14 January 2009

* Work on Nakheel Tower "stopped for 12 months"

Construction work on the Nakheel Tower in Dubai, destined to become the world’s tallest when completed, has been stopped for a year, it was revealed on Wednesday.
 
Several labourers working on the ambitious project have been laid off as progress has been "stopped until further notice".

“Further work on the foundations of Nakheel Harbour and Tower will commence in 12 months. The foundation works are likely to take approximately three years to complete,” a Nakheel spokesman said in comments published by UAE daily The National.
A senior project manager told the paper that several employees had lost their jobs because “work has stopped until further notice”.

The tower plan is set to be the centrepiece of a 270-hectare marina development called Nakheel Harbour and Tower near Ibn Battuta Mall and the Arabian Canal in Dubai.

With 200 floors and 150 lifts, it is expected to soar to more than 1km high and take 10 years to complete in phases.

Nakheel announced late last year that it was delaying several of its flagship projects, including the Trump International Hotel and Tower, in addition to axing 500 jobs amid the global financial crisis.

The developer said the Frond N villas, Gateway Towers and the Trump tower on the Palm Jumeirah, one of three palm-shaped islands the developer is building off Dubai's coast, would all be delayed.

The company said much of its Waterfront project, a series of man-made islands set to be twice the size of Hong Kong, would also be pushed back.

Nakheel said work would continue on Madinat Al Arab, Venetto, Badra and the Canal District, but areas of the project, including construction of six man-made islands, would be put on hold.

The Universe, a series of man-made islands in the shape of the sun, the moon and the planets that wraps around Nakheel's The World project, has been delayed, the company said, with work restricted to preliminary engineering studies.

On the Palm Jebel Ali, the second largest of the three Palm islands, Nakheel said work on the fond villas and infrastructure for the crescent would continue, while other phases would be delayed.

It did not give details of how long any of its projects would be delayed for.

Nakheel said work on all other projects - which include The World man-made archipelago and Palm Deira, the largest of the Palm islands - would continue as planned.

The UAE's construction and real estate industry has been hit hard with Aldar Laing O’Rourke, a joint venture between Abu Dhabi’s largest developer and a British construction company, announcing last week it was cutting up to 250 jobs because of the changed economic environment.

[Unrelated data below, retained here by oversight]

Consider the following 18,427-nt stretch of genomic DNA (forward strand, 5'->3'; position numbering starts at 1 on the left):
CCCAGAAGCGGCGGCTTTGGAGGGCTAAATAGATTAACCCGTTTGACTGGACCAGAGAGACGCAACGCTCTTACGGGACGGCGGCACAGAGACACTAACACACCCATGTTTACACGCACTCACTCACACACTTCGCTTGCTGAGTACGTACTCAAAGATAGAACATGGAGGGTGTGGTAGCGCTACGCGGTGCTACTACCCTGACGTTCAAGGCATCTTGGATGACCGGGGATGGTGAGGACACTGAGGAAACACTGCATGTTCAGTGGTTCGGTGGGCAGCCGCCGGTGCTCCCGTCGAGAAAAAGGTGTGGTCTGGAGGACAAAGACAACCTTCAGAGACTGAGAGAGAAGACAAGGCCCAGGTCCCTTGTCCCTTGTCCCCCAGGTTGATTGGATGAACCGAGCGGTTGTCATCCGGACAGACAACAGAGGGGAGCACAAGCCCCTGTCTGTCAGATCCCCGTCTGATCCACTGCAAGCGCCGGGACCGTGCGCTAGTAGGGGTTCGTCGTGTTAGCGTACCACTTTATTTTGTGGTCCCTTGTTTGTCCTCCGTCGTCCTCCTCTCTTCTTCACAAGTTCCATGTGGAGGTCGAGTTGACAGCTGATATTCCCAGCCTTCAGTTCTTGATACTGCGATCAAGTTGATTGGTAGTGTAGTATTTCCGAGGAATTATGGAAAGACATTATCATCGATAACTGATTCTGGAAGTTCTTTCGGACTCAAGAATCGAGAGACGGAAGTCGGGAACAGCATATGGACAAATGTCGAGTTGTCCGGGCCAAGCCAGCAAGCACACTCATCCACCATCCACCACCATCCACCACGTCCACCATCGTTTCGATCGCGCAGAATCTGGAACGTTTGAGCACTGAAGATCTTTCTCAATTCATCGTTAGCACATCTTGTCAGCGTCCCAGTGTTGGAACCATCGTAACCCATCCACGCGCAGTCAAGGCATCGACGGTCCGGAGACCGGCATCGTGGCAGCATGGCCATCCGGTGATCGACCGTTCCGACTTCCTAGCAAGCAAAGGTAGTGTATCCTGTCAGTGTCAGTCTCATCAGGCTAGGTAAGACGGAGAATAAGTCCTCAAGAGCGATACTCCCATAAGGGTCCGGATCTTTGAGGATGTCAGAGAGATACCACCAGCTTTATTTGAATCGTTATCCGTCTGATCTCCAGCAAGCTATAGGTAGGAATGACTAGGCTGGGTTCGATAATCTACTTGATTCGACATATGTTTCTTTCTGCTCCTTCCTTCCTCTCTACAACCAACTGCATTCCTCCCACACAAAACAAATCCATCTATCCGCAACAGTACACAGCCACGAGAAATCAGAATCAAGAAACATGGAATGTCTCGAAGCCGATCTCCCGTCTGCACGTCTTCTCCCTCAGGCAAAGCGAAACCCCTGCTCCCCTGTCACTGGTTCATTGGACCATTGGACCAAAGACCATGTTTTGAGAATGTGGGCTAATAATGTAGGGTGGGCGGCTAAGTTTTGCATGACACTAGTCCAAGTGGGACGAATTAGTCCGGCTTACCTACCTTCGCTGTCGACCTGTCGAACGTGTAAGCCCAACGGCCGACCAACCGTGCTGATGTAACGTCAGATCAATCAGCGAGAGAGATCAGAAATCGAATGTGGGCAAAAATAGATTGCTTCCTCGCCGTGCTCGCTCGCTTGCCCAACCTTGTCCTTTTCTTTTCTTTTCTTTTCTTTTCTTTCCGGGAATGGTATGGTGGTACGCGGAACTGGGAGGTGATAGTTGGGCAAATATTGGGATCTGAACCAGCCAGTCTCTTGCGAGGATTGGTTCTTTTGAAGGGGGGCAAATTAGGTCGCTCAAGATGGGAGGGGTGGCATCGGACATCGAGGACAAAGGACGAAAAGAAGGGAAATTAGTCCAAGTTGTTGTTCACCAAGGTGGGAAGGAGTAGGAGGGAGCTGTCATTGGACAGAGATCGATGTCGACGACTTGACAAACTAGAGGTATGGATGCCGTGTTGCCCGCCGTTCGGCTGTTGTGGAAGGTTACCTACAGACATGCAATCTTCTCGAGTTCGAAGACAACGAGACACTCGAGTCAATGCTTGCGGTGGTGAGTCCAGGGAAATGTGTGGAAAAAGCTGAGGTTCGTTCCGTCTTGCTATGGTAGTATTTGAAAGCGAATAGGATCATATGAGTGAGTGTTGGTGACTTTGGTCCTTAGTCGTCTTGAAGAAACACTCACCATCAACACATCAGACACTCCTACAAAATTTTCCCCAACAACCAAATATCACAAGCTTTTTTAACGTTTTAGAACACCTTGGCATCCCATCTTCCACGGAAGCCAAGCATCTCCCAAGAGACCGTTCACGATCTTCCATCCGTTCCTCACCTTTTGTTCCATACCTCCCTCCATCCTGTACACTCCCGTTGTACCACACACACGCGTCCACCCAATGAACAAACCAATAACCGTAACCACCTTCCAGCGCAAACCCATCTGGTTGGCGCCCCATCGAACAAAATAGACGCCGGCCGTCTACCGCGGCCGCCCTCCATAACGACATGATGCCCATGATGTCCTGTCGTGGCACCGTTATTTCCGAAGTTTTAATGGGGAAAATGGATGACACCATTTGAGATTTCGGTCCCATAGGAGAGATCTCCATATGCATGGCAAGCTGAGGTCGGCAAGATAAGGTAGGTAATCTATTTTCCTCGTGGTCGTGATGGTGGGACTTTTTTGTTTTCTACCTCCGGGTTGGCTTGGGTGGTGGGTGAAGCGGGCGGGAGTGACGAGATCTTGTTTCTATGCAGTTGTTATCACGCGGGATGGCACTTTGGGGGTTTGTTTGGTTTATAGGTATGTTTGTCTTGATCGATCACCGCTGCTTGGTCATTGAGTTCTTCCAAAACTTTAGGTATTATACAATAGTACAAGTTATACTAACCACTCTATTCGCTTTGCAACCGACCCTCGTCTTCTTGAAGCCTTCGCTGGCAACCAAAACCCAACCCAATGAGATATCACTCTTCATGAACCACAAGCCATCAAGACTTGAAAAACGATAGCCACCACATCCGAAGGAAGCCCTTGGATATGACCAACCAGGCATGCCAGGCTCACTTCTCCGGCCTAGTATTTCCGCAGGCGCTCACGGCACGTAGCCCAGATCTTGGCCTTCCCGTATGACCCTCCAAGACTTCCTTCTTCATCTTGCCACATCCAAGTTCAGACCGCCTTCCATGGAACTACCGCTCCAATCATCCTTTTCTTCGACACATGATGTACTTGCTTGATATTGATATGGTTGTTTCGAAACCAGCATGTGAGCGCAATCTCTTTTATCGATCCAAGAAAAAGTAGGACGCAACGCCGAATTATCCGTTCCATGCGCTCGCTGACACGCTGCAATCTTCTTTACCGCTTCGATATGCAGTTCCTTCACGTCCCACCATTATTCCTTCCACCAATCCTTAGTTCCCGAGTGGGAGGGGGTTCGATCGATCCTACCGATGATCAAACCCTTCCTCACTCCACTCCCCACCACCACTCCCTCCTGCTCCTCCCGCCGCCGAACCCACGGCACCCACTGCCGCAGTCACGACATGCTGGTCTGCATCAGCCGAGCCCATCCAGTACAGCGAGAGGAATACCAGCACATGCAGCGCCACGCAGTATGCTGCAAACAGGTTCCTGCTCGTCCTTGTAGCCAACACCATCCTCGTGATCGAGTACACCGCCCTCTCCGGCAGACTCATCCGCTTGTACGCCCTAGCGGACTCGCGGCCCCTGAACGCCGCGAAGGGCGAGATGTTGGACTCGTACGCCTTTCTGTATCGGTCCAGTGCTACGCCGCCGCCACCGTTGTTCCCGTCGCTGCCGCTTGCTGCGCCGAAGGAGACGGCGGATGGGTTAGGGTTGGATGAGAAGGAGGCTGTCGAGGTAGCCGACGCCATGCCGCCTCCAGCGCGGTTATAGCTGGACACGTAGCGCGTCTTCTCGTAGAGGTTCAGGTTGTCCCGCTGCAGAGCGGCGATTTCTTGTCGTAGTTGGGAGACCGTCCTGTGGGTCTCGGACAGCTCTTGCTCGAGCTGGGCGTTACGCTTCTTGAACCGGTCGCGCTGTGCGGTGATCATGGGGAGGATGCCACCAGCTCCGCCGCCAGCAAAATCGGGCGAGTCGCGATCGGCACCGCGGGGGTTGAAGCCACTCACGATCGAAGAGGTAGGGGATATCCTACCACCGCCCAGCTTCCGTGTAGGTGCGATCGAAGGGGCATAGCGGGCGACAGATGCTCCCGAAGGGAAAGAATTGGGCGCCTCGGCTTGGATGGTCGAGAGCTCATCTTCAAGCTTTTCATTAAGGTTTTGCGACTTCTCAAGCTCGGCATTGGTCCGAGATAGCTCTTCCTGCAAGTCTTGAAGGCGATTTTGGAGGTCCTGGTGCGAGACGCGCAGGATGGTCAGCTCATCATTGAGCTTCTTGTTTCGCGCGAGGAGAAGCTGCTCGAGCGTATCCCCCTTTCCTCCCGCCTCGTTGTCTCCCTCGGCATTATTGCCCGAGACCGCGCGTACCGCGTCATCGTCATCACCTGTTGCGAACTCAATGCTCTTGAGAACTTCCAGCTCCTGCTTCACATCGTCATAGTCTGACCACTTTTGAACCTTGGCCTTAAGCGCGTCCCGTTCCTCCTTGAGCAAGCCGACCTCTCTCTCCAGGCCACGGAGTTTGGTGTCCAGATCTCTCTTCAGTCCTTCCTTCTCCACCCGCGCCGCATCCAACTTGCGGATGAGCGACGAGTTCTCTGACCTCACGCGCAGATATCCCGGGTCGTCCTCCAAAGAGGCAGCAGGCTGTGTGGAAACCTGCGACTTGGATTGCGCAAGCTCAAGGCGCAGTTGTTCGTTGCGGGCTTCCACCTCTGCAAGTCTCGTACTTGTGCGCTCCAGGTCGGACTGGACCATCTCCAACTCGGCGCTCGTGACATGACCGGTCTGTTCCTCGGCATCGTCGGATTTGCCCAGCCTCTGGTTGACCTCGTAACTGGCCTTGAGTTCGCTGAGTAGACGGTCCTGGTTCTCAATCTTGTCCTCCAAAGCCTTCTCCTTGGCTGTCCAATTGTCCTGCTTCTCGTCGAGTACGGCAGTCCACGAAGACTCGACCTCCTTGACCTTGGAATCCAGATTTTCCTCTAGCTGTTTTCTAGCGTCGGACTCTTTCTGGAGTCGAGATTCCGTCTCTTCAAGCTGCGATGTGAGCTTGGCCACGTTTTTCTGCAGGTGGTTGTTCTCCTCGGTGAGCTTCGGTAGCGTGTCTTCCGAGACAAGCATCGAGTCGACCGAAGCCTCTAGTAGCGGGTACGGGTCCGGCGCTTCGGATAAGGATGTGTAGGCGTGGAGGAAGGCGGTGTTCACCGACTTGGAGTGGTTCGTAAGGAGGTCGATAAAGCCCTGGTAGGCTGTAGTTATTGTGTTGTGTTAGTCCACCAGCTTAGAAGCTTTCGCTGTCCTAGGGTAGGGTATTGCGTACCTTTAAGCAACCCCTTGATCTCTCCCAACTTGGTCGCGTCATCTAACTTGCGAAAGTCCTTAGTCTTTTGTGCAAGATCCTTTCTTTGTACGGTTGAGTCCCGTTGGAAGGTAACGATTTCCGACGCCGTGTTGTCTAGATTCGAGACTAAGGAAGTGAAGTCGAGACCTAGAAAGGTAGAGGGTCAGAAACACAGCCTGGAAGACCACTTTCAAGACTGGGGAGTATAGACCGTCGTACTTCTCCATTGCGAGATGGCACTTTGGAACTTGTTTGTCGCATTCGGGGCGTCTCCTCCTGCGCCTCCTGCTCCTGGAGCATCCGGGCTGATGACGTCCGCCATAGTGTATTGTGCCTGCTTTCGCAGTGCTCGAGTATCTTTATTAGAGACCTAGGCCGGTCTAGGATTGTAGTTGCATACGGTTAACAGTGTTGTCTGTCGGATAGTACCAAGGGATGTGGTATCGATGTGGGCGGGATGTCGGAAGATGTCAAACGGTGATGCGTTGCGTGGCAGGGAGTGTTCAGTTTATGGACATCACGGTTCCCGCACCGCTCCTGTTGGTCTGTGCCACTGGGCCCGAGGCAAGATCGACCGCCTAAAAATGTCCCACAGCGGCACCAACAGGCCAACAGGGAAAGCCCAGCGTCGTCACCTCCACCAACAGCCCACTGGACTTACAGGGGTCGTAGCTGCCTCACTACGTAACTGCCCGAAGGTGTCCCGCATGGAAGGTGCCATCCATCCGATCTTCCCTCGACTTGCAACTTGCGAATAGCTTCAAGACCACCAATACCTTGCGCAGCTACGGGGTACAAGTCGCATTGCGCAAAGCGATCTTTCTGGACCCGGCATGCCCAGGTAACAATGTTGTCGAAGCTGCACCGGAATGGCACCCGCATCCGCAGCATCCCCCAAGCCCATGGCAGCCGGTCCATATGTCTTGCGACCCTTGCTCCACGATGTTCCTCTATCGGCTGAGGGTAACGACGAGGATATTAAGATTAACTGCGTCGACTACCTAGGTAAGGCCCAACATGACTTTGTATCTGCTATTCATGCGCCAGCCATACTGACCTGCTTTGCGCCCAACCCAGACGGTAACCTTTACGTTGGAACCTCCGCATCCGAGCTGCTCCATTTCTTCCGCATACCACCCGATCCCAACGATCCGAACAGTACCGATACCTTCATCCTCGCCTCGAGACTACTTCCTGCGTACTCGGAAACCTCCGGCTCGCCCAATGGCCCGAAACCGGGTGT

(arabianbusiness)



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Introducing Lebanon

Coolly combining the ancient with the ultramodern, Lebanon is one of the most captivating countries in the Middle East. From the Phoenician findings of Tyre (Sour) and Roman Baalbek's tremendous temple to Beirut's BO18 and Bernard Khoury's modern movement, the span of Lebanon's history leaves many visitors spinning. Tripoli (Trablous) is considered to have the best souk in the country and is famous for its Mamluk architecture. It's well equipped with a taste of modernity as well; Jounieh, formerly a sleepy fishing village, is a town alive with nightclubs and glitz on summer weekends.

With all of the Middle East's best bits - warm and welcoming people, mind-blowing history and considerable culture, Lebanon is also the antithesis of many people's imaginings of the Middle East: mostly mountainous with skiing to boot, it's also laid-back, liberal and fun. While Beirut is fast becoming the region's party place, Lebanon is working hard to recapture its crown as the 'Paris of the Orient'.

The rejuvenation of the Beirut Central District is one of the largest, most ambitious urban redevelopment projects ever undertaken. Travellers will find the excitement surrounding this and other developments and designs palpable - and very infectious.

Finally, Lebanon's cuisine is considered the richest of the region. From hummus to hommard (lobster), you'll dine like a king. With legendary sights, hospitality, food and nightlife, what more could a traveller want?

Introducing Beirut

What Beirut is depends entirely on where you are. If you’re gazing at the beautifully reconstructed colonial relics and mosques of central Beirut’s Downtown, the city is a triumph of rejuvenation over disaster.

If you’re in the young, vibrant neighbourhoods of Gemmayzeh or Achrafiye, Beirut is about living for the moment: partying, eating and drinking as if there’s no tomorrow. If you’re standing in the shadow of buildings still peppered with bullet holes, or walking the Green Line with an elderly resident, it’s a city of bitter memories and a dark past. If you’re with Beirut’s Armenians, Beirut is about salvation; if you’re with its handful of Jews, it’s about hiding your true identity. Here you’ll find the freest gay scene in the Arab Middle East, yet homosexuality is still illegal. If you’re in one of Beirut’s southern refugee camps, Beirut is about sorrow and displacement; other southern districts are considered a base for paramilitary operations and south Beirut is home to infamous Hezbollah secretary general, Hassan Nasrallah. For some, it’s a city of fear; for others, freedom.

Throw in maniacal drivers, air pollution from old, smoking Mercedes taxis, world-class universities, bars to rival Soho and coffee thicker than mud, political demonstrations, and swimming pools awash with more silicone than Miami. Add people so friendly you’ll swear it can’t be true, a political situation existing on a knife-edge, internationally renowned museums and gallery openings that continue in the face of explosions, assassinations and power cuts, and you’ll find that you’ve never experienced a capital city quite so alive and kicking – despite its frequent volatility.